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Afghan Teen Robotics Captain’s Dad Killed in Herat Mosque Attack

KABUL, Afghanistan — Fatemah Qaderyan was at the center of a rare positive news story from Afghanistan last month after her schoolgirl robotics team flew to the U.S. for a competition after twice being denied visas.

On Thursday, officials announced that the teenager's father had been killed by an ISIS-claimed attack on an Afghan mosque.

"For last 24 hours Fatemah is not eating and she's just crying," said her robotics-team coach, Ali Reza Mehrban. "Her feelings are not good. She's not feeling good. She's not in good shape."

Image: Afghan teenager Fatemah Qaderyan takes a photograph with her father at Herat International Airport
Afghan teenager Fatemah Qaderyan takes a photograph with her father at Herat International Airport on July 13. Hoshang Hashimi / AFP - Getty Images

Mehrban said Qaderyan’s father was initially injured in the blast and later died in hospital.

"I went to the hospital to see him," he said. "Her father was seriously injured — in critical condition — and in the hospital yesterday. Ever since I heard he was killed I haven't been able to sleep."

Farhad Jelani, the provincial governor's spokesman, confirmed to Reuters that the girl's father, Mohammad Asif Qaderyan, was among those killed on a Shiite mosque in the western city of Herat.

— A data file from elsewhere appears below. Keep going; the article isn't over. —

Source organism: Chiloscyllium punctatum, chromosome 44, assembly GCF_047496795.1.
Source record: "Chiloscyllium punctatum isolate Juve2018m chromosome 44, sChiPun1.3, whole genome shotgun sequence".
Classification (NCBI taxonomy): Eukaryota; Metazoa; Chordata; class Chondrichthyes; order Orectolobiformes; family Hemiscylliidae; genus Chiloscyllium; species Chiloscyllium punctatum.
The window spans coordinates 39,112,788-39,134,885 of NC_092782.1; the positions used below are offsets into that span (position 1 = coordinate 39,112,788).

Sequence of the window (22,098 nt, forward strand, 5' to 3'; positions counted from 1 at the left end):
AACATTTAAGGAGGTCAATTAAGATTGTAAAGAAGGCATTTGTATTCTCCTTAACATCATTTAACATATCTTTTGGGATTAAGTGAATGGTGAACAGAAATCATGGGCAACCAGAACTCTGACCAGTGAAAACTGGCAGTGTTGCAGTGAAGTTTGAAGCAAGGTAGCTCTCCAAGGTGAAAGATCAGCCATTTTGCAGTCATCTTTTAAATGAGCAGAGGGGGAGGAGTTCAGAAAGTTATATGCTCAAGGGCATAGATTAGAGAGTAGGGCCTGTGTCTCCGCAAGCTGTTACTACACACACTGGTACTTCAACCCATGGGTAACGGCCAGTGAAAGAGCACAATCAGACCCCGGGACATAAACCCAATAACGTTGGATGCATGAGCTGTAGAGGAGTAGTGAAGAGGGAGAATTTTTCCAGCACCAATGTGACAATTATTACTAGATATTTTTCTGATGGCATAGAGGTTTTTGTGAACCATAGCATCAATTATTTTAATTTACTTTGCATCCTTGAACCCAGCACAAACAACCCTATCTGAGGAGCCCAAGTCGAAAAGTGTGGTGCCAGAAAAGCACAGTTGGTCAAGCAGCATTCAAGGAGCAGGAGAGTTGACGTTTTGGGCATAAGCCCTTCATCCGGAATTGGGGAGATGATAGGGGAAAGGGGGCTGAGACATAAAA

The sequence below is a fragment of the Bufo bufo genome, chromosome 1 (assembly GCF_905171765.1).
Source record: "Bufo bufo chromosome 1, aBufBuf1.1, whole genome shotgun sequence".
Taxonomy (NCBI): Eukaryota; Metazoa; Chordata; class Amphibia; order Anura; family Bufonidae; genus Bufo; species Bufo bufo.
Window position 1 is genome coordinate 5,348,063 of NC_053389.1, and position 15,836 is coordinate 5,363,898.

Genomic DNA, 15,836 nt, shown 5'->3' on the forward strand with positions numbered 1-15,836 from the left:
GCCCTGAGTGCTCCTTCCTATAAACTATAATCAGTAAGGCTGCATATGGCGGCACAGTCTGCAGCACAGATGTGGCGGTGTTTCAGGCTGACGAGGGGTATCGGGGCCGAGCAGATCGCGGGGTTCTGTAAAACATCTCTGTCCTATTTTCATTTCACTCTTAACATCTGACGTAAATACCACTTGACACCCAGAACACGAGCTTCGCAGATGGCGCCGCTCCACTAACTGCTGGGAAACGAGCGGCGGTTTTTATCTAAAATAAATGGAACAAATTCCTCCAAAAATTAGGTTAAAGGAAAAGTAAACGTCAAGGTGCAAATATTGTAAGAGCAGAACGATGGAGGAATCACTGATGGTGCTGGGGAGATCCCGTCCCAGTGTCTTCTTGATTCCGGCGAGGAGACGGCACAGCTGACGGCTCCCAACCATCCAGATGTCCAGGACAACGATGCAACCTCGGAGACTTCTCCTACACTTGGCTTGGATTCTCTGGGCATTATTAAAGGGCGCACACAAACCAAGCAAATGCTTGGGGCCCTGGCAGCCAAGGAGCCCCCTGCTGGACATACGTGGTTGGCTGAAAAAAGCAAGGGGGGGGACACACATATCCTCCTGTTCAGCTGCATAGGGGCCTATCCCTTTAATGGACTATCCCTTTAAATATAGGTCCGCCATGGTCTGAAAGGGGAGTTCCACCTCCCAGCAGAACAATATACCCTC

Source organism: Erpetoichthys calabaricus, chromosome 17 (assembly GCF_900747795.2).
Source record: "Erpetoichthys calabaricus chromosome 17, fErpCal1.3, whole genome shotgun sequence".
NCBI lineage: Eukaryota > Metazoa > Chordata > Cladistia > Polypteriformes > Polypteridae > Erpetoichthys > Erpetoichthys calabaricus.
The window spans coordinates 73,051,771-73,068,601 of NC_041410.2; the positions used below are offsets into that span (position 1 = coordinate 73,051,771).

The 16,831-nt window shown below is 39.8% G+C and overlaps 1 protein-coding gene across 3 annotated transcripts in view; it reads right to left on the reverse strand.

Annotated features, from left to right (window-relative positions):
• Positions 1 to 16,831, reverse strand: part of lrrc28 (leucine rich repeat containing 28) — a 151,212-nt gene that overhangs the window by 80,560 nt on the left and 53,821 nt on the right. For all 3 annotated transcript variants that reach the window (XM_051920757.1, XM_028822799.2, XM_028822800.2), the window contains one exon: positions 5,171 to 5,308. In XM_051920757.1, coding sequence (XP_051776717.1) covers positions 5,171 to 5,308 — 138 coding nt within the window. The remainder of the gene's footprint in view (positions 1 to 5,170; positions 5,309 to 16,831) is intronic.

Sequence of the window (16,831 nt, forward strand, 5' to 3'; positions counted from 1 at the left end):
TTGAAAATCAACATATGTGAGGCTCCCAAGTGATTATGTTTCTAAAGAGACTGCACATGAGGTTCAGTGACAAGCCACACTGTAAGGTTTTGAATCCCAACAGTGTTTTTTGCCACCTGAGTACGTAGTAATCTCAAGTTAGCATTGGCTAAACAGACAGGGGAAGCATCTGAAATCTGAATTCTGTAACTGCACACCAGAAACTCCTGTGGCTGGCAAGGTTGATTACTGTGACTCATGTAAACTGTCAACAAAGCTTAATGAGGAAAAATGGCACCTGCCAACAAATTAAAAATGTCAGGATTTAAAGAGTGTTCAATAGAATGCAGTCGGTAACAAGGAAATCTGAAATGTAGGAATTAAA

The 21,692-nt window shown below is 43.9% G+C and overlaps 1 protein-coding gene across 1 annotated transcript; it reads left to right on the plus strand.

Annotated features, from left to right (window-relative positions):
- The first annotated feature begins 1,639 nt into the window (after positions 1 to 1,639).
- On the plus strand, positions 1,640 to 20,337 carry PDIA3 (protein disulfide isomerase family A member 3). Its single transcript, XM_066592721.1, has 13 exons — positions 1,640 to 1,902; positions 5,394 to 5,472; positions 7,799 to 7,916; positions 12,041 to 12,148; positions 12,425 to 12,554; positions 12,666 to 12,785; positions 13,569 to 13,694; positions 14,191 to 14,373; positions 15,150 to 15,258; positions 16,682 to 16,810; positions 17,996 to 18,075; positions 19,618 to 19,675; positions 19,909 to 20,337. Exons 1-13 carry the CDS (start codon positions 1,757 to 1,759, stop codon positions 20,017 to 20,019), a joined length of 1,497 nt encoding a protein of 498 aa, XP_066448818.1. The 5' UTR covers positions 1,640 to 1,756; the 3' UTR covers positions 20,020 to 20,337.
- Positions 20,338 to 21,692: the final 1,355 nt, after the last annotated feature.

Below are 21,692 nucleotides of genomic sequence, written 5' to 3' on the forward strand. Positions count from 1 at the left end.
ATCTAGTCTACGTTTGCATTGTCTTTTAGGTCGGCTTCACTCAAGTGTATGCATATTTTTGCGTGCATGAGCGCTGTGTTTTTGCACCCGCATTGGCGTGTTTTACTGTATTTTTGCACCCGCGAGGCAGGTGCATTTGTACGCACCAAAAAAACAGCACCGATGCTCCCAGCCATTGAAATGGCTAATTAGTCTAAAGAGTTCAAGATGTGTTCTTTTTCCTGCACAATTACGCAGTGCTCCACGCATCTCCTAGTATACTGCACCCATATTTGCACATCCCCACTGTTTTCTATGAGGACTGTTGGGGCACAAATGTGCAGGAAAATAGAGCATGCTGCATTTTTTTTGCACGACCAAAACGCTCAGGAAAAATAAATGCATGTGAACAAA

And Hamdullah Mohib, Afghanistan's ambassador to the United States, also paid tribute to the family on Twitter.

The attack saw assailants walk into the mosque during evening prayers and begin shooting at worshipers before detonating their suicide vests, according to the United Nations Assistance Mission in Afghanistan.

Thirty-one people died including two children, the U.N. agency said.

Fatemah Qaderyan grabbed the headlines last month after the all-female robotics team she captains tried to take part in the International Robot Olympics for High School Students in Washington, D.C.

Afghanistan's All-Female Robotics Team Heads to U.S. After Trump Intervenes 0:58

Their visas were denied on two occasions, meaning they twice had to make the 500-mile trip from their homes in Herat to the U.S. embassy in Kabul.

It was not clear why their visas were denied. But after the story began to attract attention, White House spokesperson Sarah Huckabee Sanders said that President Donald Trump had intervened to ensure the girls would be allowed to enter the country.

Image: Relatives inspect after an overnight suicide attack at a mosque in Herat
Relatives inspect after an overnight suicide attack at a mosque in Herat, Afghanistan, on Wednesday. Mohammad Shoib / Reuters

"We are so happy at the support from the Americans and Mr. Trump," Fatemah told Reuters last month.

Meanwhile Ivanka Trump posted on Facebook that she looked forward to "welcoming this brilliant team of Afghan girls" to Washington.

The team won silver at the event and were heralded as a glimmer of hope against the backdrop of Afghanistan's grinding 16-year war.

Ahmed Mengli reported from Kabul and Alexander Smith from London.